Intended for healthcare professionals


How to identify when a performance indicator has run its course

BMJ 2010; 340 doi: (Published 06 April 2010) Cite this as: BMJ 2010;340:c1717
  1. David Reeves, senior research fellow1,
  2. Tim Doran, clinical research fellow1,
  3. Jose M Valderas, clinical lecturer1,
  4. Evangelos Kontopantelis, research associate1,
  5. Paul Trueman, director, York health economics consortium2,
  6. Matt Sutton, professor of health economics3,
  7. Stephen Campbell, senior research fellow1,
  8. Helen Lester, professor of primary care4
  1. 1National Primary Care Research and Development Centre, Manchester M13 9PL
  2. 2York Health Economics Consortium, University of York, York YO10 5NH
  3. 3Health Methodology Research Group, Manchester M13 9PL
  4. 4National Institute for Health Research School for Primary Care Research, Manchester M13 9PL
  1. Correspondence to: H Lester Helen.lester{at}
  • Accepted 16 February 2010

In April 2011 eight clinical indicators will be removed from the UK Quality and Outcomes Framework. David Reeves and colleagues explain why they were chosen and suggest a rationale for future decisions

Increasing numbers of countries are using indicators to evaluate the quality of clinical care, with some linking payment to achievement.1 For performance frameworks to remain effective the indicators need to be regularly reviewed. The frameworks cannot cover all clinical areas, and achievement on chosen indicators will eventually reach a ceiling beyond which further improvement is not feasible.2 3 However, there has been little work on how to select indictors for replacement. The Department of Health decided in 2008 that it would regularly replace indicators in the national primary care pay for performance scheme, the Quality and Outcomes Framework,4 making a rigorous approach to removal a priority. We draw on our previous work on pay for performance5 6 and our current work advising the National Institute for Health and Clinical Excellence (NICE) on the Quality and Outcomes Framework to suggest what should be considered when planning to remove indicators from a clinical performance framework.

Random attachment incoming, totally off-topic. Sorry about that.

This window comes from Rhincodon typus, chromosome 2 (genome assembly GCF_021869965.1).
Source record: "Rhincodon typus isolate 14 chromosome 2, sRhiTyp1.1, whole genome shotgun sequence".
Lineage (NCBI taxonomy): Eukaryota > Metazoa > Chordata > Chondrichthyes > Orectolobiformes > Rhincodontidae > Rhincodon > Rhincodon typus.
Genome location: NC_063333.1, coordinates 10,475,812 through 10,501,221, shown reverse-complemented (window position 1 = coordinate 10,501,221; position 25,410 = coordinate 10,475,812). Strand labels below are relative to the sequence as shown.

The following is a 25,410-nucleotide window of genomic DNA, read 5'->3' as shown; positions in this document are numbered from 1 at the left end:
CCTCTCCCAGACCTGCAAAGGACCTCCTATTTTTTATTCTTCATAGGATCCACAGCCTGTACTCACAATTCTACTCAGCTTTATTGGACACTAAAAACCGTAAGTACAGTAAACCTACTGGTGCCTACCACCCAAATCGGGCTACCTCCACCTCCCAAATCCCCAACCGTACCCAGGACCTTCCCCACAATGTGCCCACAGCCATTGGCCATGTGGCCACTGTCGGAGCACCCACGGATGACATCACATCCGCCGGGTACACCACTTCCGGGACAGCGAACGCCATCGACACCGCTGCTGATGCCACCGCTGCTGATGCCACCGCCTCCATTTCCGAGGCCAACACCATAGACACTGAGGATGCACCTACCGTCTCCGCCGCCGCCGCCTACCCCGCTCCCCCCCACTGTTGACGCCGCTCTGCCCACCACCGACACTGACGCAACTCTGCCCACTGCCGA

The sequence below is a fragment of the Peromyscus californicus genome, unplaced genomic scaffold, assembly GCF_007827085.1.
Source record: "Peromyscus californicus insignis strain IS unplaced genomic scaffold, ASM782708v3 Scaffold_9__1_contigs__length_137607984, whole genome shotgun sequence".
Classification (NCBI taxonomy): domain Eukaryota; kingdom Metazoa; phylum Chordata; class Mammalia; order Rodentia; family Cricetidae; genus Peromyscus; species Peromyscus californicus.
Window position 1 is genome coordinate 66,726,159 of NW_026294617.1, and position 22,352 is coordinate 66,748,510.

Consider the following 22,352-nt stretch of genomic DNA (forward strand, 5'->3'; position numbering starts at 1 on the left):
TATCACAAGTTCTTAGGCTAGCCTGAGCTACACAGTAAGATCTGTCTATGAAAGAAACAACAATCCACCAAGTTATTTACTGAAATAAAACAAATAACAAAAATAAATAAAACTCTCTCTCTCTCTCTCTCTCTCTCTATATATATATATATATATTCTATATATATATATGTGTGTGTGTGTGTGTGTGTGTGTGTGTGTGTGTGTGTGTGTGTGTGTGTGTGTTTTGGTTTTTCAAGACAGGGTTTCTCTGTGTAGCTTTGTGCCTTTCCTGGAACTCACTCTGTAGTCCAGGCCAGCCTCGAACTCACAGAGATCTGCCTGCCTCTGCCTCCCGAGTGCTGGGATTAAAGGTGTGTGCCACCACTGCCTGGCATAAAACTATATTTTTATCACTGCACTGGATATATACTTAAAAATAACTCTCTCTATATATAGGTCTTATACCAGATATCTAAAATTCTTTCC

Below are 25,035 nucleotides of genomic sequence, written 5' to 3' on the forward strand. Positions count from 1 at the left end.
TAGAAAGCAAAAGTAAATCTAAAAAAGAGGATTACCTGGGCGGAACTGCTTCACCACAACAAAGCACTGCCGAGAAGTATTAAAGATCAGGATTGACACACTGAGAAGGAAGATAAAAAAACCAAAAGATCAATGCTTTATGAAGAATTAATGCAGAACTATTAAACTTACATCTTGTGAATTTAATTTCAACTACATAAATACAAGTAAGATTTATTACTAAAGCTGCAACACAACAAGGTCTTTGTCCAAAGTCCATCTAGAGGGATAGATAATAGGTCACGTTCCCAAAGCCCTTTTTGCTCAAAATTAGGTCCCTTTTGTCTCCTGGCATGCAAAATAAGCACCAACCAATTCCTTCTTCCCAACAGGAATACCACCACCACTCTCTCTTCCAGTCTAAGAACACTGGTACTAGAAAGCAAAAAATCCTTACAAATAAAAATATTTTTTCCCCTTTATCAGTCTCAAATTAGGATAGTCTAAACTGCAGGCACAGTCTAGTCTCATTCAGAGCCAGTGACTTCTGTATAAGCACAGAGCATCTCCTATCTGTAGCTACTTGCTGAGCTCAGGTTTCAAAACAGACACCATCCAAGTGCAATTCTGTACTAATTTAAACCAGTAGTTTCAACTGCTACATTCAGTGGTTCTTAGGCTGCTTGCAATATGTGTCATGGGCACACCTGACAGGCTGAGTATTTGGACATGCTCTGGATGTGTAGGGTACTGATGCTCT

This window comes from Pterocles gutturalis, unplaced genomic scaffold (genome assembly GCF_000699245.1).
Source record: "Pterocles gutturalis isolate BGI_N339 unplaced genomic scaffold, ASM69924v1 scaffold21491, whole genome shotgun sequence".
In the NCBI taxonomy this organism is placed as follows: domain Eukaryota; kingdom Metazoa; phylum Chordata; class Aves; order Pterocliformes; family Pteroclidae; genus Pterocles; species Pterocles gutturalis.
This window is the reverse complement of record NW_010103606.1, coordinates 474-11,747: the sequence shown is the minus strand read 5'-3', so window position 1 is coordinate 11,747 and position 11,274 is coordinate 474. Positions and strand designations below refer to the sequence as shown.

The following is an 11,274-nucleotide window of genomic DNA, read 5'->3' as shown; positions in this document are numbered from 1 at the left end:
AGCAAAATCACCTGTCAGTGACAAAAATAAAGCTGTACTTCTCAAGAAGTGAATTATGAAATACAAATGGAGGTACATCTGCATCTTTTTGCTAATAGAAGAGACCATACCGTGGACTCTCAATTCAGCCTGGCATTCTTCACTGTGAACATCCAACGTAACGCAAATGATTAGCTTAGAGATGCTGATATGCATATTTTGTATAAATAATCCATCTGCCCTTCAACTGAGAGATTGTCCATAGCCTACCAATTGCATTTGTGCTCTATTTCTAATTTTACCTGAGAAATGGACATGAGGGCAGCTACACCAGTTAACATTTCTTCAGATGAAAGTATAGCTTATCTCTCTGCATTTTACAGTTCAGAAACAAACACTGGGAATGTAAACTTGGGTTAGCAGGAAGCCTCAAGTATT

First UK decisions

The Quality and Outcomes Framework currently includes 134 indicators for which general practices can earn up to a total of 1000 points. Negotiations between the Department of Health and the BMA’s General Practitioners Committee last autumn led to an agreement to remove eight clinical indicators worth 28 points in April 2011 (table 1). The eight indicators are all process measures and reward actions such as taking blood pressure or taking blood to measure cholesterol, glucose, or creatinine concentrations for people with relevant chronic diseases. The framework rewards the action itself rather than a clinically informed response to results or intermediate outcomes such as better control of blood pressure or cholesterol …

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